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Keywords:

  • Exclosure;
  • Grazing;
  • Livestock;
  • Prairie dog
  • Kartesz (1994).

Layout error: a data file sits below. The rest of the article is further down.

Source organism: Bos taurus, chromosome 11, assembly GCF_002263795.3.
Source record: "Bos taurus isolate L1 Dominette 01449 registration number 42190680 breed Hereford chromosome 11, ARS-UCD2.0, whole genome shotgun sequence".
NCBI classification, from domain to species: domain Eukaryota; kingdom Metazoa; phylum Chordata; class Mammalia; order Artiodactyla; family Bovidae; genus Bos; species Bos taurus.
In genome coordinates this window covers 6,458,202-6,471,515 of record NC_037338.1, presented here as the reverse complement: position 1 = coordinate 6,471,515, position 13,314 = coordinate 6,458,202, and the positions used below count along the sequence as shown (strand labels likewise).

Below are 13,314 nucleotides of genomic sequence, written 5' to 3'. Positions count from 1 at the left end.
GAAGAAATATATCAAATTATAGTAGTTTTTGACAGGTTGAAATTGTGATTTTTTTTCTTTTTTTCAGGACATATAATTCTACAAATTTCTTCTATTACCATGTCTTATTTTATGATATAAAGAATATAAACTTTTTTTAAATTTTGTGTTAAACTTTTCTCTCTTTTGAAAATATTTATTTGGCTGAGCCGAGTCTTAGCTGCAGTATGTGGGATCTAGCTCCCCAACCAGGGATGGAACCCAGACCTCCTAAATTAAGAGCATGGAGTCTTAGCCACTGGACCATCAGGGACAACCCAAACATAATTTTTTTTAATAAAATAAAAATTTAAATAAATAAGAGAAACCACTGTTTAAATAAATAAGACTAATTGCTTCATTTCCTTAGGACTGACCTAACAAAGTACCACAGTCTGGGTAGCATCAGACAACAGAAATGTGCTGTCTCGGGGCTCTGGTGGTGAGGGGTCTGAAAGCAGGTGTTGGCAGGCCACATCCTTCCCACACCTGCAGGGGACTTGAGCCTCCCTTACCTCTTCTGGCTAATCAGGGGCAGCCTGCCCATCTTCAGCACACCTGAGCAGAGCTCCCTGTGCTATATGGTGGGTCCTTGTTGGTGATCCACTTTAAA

Abstract. Responses of plant communities to mammalian herbivores vary widely, due to variation in plant species composition, herbivore densities, forage preferences, soils, and climate. In this study, we evaluated vegetation changes on 30 sites within and adjacent to the Sevilleta National Wildlife Refuge (SNWR) in central New Mexico, USA, over a 20-yr period following removal of the major herbivores (livestock and prairie dogs) in 1972–1975. The study sites were established in 1976, and were resampled in 1986 and 1996 using line transect methods. At the landscape scale, repeated measures ANOVA of percentage cover measurements showed no significant overall net changes in total perennial plant basal cover, either with or without herbivores present; however, there was an overall increase in annual forbs and plant litter from 1976 to 1996. At the site scale, significant changes in species composition and dominance were observed both through time and across the SNWR boundary. Site histories varied widely, with sites dominated by Bouteloua eriopoda being the most dynamic and sites dominated by Scleropogon brevifolius being the most persistent. Species-specific changes also were observed across multiple sites: B. eriopoda cover increased while Gutierrezia sarothrae greatly decreased. The non-uniform, multi-directional changes of the sites' vegetation acted to prevent detection of overall changes in perennial vegetation at the landscape level. Some sites displayed significant changes after removal of herbivores, while others appeared to respond primarily to climate dynamics. Certain species that were not preferred by livestock or prairie dogs, showed overall declines during drought periods, while other preferred species exhibited widespread increases during wetter periods regardless of herbivore presence. Therefore, the vegetation dynamics cannot be attributed solely to removal of herbivores, and in some cases can be explained by short- and long-term fluctuations in climate. These results emphasize the variety of responses of sites with differences in vegetation to mammalian herbivores under otherwise similar climatic conditions, and illustrate the value of site- and landscape-scale approaches to understanding the impacts of plant-herbivore interactions.